As soon as I figure out how to validation and how to add a body class based on the URL, I'll write another post on the rest of my migration. A Play 2-compatible version of SecureSocial just came out this evening, so I may integrate that as well. In the meantime, I'll be working on the iPhone app and finishing up a Grails 2 application for James Ward and my Grails vs. Play Smackdown.

Posted in Java at Jun 05 2012, 08:55:40 PM MDT 7 Comments

Thanks for sharing this. I am hesitating on upgrading to Play2 as the "total rewrite" of my Play1 Java app to a more frustrating framework feels pointless.

If no clear upgrade path is present and I have to throw away every piece of code, I could also just migrate to Django or Rails and have the same enjoyable development that I had with Play1 instead of frustrating and slow development experience that is Scala.

Posted by Sakuraba on June 06, 2012 at 11:46 AM MDT #

@Sakuraba - while there is no "clear" upgrade path, it doesn't mean folks haven't tried. Similar to my experience, I'm sure there's articles out there that show how to migrate Play Java applications. I was able to make minor adjustments to most of my controller/view code to get it to work. Of course, it helped that I used Scalate so I didn't have to migrate my views. I'd say I was able to migrate about 60% of my code w/o rewriting.

As far as Scala being slow, I didn't experience this. I used IntelliJ 11 for development/testing and "play ~run" to run. It could help that I have the latest and greatest MacBook Pro with 16GB of RAM and an SSD.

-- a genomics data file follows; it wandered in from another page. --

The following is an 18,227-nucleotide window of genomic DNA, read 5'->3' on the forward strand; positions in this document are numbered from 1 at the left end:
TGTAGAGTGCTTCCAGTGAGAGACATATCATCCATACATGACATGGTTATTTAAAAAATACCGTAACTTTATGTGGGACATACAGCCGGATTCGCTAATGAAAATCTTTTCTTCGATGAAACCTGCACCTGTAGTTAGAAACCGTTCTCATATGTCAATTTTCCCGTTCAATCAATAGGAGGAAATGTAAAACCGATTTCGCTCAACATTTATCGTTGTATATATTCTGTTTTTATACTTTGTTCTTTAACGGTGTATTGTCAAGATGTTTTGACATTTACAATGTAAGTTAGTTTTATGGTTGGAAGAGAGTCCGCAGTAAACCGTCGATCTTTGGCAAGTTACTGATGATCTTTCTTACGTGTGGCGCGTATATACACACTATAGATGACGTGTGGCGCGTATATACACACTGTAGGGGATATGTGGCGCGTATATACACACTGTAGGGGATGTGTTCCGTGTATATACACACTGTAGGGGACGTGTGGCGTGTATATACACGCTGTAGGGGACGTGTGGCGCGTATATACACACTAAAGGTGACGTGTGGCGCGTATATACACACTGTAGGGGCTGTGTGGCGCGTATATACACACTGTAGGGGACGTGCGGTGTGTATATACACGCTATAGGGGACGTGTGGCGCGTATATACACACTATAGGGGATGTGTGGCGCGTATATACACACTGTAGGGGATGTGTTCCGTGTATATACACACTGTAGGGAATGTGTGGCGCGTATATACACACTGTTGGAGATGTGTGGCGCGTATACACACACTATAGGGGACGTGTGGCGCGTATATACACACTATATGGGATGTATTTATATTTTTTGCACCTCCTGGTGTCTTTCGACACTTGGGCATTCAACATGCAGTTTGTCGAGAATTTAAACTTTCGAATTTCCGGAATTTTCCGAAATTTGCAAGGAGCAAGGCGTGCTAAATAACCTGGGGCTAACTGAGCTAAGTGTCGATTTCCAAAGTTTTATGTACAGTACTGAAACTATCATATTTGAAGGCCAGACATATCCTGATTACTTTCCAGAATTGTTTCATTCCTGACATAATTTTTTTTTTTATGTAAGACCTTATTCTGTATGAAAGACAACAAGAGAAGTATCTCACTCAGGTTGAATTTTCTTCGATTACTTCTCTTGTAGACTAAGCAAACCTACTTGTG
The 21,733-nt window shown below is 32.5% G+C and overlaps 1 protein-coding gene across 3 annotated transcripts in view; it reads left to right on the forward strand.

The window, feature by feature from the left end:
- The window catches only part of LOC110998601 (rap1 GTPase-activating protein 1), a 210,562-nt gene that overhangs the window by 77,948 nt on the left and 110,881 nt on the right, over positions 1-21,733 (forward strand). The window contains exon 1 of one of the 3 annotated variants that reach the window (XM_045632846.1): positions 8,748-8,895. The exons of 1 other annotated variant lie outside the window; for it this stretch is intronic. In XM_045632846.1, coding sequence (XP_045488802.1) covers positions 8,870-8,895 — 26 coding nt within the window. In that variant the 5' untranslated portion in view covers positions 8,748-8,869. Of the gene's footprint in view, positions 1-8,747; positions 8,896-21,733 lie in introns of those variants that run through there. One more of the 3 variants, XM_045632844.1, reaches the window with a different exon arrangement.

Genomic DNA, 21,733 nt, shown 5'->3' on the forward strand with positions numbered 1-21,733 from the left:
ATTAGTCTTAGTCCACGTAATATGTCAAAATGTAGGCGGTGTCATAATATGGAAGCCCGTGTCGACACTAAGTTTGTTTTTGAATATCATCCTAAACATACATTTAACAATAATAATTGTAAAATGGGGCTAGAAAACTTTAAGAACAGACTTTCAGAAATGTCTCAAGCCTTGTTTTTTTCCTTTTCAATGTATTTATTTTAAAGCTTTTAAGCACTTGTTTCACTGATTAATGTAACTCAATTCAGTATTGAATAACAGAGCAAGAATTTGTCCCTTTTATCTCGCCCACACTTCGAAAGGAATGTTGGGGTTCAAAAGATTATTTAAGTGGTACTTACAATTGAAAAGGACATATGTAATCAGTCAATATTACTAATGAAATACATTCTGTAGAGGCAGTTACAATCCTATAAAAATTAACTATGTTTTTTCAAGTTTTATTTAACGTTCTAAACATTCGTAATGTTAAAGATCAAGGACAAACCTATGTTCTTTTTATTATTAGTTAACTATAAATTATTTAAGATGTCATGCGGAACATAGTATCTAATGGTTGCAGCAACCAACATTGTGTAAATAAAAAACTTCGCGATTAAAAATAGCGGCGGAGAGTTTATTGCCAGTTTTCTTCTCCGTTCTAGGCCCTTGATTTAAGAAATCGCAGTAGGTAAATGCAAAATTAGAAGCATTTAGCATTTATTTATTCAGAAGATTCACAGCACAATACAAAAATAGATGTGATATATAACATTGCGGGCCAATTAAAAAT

Posted by Matt Raible on June 06, 2012 at 12:05 PM MDT #

Am I right in assuming you will be doing the Play app in the Play v Grails shootout?

Posted by Donal on June 08, 2012 at 03:06 AM MDT #

@Donal - no. I'm developing the Grails 2 app, while James Ward is developing a Play 2 Java app. I hope to finish it tonight. Performance testing and gathering metrics tomorrow!

Posted by Matt Raible on June 08, 2012 at 03:10 AM MDT #

@Matt - as a Grails devotee, I hope you batter this upstart into submission :)

Seriously, if you're looking to squeeze some extra performance out of your app, there's a new caching plugin that should help:

Don't forget to use the query cache with [cache: true] for dynamic finders or cache(true) for critiera queries.

If you care about UI performance, the following plugins (which themselves depend on the resources plugin) might help:

- zipped-resources
- minify-resources

Will the results of the duel be available online in video format?

Posted by Donal on June 08, 2012 at 08:26 AM MDT #

nice :)

Posted by on June 13, 2012 at 04:33 AM MDT #

[Trackback] Play and Grails have been hyped as the most productive JVM Web Frameworks for the last couple of years. That hype has recently grown thanks to both frameworks' 2.0 releases. That's why James Ward and I decided to do a presentation at UberConf comp...

Posted by Raible Designs on June 25, 2012 at 05:07 PM MDT #

Post a Comment:
  • HTML Syntax: Allowed